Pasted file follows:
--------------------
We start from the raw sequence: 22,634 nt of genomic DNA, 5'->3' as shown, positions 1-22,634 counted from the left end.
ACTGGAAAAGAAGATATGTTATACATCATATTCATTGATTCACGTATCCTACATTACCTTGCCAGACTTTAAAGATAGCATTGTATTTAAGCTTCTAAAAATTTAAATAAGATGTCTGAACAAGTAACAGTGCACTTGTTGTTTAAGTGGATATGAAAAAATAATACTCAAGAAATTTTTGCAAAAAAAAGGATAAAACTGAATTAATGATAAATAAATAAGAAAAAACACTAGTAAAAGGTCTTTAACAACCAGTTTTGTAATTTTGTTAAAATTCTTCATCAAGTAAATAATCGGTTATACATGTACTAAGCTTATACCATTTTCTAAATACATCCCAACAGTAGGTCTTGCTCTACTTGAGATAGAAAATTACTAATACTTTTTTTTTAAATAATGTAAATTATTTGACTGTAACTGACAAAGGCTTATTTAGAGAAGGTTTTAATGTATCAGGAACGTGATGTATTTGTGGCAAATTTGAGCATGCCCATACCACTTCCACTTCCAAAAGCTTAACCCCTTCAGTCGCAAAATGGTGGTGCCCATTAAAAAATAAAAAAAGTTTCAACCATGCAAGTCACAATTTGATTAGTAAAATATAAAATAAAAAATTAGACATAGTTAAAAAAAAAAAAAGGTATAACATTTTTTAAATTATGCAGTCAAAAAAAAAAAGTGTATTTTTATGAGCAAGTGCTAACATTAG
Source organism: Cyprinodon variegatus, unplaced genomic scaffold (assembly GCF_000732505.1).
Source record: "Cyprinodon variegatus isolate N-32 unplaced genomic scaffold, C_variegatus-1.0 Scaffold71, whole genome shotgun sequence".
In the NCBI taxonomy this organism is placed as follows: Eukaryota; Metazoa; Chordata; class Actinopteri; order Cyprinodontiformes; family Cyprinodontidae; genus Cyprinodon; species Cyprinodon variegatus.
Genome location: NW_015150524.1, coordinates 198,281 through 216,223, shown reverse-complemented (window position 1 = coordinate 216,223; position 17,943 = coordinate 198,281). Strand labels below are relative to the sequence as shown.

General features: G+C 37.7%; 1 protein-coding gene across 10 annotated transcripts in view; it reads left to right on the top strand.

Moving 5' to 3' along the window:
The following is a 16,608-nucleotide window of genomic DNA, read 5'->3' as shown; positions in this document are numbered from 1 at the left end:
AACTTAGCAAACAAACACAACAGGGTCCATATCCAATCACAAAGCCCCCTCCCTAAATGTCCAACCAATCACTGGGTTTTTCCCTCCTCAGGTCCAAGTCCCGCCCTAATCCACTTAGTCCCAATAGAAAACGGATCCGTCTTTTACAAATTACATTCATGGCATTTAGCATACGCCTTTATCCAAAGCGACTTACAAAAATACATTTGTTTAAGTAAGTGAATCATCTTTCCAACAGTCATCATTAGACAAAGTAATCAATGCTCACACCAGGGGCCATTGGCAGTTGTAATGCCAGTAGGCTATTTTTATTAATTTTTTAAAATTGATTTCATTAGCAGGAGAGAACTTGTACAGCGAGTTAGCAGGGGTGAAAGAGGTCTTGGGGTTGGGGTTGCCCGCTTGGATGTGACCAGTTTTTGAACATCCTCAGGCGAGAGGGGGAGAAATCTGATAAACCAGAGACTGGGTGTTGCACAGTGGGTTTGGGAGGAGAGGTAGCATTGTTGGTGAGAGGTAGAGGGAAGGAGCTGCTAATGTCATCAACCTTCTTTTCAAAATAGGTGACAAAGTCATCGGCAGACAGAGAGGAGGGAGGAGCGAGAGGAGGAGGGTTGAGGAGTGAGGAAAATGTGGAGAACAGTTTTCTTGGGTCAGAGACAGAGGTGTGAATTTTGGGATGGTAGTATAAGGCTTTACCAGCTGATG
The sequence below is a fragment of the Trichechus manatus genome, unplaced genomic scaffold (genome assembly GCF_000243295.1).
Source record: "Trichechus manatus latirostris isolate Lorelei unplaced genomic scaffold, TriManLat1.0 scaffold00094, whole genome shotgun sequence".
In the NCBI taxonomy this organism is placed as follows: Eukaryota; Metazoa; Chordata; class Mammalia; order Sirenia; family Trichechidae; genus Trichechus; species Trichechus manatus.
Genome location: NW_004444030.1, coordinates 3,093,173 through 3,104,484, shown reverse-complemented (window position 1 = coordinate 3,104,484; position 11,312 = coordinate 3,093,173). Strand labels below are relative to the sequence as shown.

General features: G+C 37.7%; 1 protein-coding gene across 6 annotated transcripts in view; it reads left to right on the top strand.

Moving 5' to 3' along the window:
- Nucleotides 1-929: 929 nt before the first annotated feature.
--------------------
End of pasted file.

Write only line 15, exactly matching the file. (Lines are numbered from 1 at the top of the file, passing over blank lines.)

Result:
General features: G+C 37.7%; 1 protein-coding gene across 6 annotated transcripts in view; it reads left to right on the top strand.